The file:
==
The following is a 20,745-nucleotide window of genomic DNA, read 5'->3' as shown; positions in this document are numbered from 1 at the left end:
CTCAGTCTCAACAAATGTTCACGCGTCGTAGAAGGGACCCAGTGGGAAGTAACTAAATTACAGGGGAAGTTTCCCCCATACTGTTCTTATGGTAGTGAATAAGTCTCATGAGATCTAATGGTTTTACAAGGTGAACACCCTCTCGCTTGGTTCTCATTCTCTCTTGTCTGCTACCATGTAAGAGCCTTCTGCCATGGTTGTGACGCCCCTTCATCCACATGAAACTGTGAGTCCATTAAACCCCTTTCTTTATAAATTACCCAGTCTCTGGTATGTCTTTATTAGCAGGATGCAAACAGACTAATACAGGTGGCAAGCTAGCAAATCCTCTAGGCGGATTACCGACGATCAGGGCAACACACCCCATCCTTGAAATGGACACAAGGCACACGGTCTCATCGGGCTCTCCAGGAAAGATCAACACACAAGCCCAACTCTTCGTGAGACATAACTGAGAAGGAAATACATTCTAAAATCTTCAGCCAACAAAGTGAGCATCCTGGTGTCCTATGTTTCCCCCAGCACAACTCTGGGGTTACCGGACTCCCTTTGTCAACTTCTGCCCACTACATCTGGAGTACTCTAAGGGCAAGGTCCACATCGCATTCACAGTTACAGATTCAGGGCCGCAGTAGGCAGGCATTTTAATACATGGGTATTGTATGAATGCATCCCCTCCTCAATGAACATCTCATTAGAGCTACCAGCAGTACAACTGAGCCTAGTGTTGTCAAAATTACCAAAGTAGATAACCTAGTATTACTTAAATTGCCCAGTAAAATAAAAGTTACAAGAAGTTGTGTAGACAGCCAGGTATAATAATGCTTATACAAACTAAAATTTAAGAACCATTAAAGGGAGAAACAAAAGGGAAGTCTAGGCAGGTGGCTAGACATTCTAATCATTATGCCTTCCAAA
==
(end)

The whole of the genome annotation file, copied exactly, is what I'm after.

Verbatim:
The following is a 20,745-nucleotide window of genomic DNA, read 5'->3' as shown; positions in this document are numbered from 1 at the left end:
CTCAGTCTCAACAAATGTTCACGCGTCGTAGAAGGGACCCAGTGGGAAGTAACTAAATTACAGGGGAAGTTTCCCCCATACTGTTCTTATGGTAGTGAATAAGTCTCATGAGATCTAATGGTTTTACAAGGTGAACACCCTCTCGCTTGGTTCTCATTCTCTCTTGTCTGCTACCATGTAAGAGCCTTCTGCCATGGTTGTGACGCCCCTTCATCCACATGAAACTGTGAGTCCATTAAACCCCTTTCTTTATAAATTACCCAGTCTCTGGTATGTCTTTATTAGCAGGATGCAAACAGACTAATACAGGTGGCAAGCTAGCAAATCCTCTAGGCGGATTACCGACGATCAGGGCAACACACCCCATCCTTGAAATGGACACAAGGCACACGGTCTCATCGGGCTCTCCAGGAAAGATCAACACACAAGCCCAACTCTTCGTGAGACATAACTGAGAAGGAAATACATTCTAAAATCTTCAGCCAACAAAGTGAGCATCCTGGTGTCCTATGTTTCCCCCAGCACAACTCTGGGGTTACCGGACTCCCTTTGTCAACTTCTGCCCACTACATCTGGAGTACTCTAAGGGCAAGGTCCACATCGCATTCACAGTTACAGATTCAGGGCCGCAGTAGGCAGGCATTTTAATACATGGGTATTGTATGAATGCATCCCCTCCTCAATGAACATCTCATTAGAGCTACCAGCAGTACAACTGAGCCTAGTGTTGTCAAAATTACCAAAGTAGATAACCTAGTATTACTTAAATTGCCCAGTAAAATAAAAGTTACAAGAAGTTGTGTAGACAGCCAGGTATAATAATGCTTATACAAACTAAAATTTAAGAACCATTAAAGGGAGAAACAAAAGGGAAGTCTAGGCAGGTGGCTAGACATTCTAATCATTATGCCTTCCAAA